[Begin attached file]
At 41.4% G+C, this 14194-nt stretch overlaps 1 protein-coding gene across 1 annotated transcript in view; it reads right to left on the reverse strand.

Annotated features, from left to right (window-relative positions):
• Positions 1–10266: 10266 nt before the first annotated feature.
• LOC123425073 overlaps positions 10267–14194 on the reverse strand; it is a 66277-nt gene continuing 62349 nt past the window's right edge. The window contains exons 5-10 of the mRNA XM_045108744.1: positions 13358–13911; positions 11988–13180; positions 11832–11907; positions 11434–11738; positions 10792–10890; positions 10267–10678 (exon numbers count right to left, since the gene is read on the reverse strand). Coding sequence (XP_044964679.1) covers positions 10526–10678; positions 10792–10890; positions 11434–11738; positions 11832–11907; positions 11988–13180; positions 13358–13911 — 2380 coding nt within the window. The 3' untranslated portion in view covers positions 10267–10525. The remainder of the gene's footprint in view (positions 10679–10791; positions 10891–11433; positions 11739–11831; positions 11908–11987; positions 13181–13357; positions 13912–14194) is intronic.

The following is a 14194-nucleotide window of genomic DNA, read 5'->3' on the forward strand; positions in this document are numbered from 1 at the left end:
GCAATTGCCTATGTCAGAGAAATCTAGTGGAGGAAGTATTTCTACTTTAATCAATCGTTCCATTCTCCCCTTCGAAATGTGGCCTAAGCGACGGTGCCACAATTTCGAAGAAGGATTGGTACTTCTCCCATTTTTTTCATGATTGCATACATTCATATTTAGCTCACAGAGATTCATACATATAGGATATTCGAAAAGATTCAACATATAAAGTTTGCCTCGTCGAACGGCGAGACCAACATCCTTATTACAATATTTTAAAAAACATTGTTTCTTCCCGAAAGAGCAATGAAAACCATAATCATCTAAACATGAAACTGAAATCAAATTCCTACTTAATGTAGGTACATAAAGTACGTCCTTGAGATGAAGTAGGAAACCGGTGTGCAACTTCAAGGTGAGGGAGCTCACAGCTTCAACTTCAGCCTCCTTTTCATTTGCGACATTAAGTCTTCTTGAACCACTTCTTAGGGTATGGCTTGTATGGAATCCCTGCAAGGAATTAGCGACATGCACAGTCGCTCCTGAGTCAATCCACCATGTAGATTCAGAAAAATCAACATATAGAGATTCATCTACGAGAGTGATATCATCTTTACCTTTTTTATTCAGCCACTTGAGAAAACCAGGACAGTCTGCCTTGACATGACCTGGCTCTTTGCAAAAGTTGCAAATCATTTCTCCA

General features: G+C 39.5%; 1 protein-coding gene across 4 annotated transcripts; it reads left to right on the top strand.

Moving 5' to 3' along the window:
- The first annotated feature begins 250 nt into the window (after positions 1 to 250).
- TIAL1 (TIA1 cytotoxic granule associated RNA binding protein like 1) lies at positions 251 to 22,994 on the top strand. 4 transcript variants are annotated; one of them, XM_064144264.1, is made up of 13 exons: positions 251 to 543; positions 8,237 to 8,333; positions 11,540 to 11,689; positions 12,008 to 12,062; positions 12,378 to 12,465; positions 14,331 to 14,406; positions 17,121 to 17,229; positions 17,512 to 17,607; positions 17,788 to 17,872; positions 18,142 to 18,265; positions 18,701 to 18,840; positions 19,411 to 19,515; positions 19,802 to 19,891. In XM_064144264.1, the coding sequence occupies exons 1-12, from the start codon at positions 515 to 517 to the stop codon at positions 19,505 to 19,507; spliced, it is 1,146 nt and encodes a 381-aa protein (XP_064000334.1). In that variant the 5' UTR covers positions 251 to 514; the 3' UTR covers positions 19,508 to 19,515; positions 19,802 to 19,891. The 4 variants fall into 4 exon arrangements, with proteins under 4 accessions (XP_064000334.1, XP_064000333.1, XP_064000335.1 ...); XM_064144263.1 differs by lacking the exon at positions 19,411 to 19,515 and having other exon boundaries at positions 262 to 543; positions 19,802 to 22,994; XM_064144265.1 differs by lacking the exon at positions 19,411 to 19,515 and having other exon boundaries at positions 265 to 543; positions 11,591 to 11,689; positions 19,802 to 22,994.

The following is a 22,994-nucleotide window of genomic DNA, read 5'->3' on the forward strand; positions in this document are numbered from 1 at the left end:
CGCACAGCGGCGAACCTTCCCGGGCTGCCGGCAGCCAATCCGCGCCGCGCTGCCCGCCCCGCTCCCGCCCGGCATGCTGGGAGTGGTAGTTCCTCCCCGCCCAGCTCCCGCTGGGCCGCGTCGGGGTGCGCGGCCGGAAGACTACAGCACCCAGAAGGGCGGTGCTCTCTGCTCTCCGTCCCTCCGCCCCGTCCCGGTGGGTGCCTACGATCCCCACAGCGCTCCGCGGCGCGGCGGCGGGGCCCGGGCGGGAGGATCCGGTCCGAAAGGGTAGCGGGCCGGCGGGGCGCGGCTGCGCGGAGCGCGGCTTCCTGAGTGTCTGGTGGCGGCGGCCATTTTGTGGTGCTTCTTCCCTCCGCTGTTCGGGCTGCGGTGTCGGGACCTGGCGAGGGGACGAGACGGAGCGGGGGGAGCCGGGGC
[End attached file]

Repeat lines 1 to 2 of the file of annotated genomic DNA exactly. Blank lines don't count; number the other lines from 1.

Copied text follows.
At 41.4% G+C, this 14194-nt stretch overlaps 1 protein-coding gene across 1 annotated transcript in view; it reads right to left on the reverse strand.

Annotated features, from left to right (window-relative positions):